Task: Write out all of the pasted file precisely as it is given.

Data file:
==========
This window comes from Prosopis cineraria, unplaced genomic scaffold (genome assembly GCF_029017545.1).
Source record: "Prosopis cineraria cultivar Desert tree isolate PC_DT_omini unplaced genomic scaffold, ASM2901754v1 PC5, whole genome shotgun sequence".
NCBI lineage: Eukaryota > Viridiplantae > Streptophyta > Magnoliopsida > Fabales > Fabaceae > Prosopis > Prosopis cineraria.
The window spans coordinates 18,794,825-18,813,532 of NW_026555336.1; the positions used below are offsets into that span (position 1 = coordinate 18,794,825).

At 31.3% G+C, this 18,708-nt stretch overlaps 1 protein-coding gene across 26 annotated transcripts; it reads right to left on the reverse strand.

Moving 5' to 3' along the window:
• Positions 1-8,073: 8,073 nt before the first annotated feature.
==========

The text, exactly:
This window comes from Prosopis cineraria, unplaced genomic scaffold (genome assembly GCF_029017545.1).
Source record: "Prosopis cineraria cultivar Desert tree isolate PC_DT_omini unplaced genomic scaffold, ASM2901754v1 PC5, whole genome shotgun sequence".
NCBI lineage: Eukaryota > Viridiplantae > Streptophyta > Magnoliopsida > Fabales > Fabaceae > Prosopis > Prosopis cineraria.
The window spans coordinates 18,794,825-18,813,532 of NW_026555336.1; the positions used below are offsets into that span (position 1 = coordinate 18,794,825).

At 31.3% G+C, this 18,708-nt stretch overlaps 1 protein-coding gene across 26 annotated transcripts; it reads right to left on the reverse strand.

Moving 5' to 3' along the window:
• Positions 1-8,073: 8,073 nt before the first annotated feature.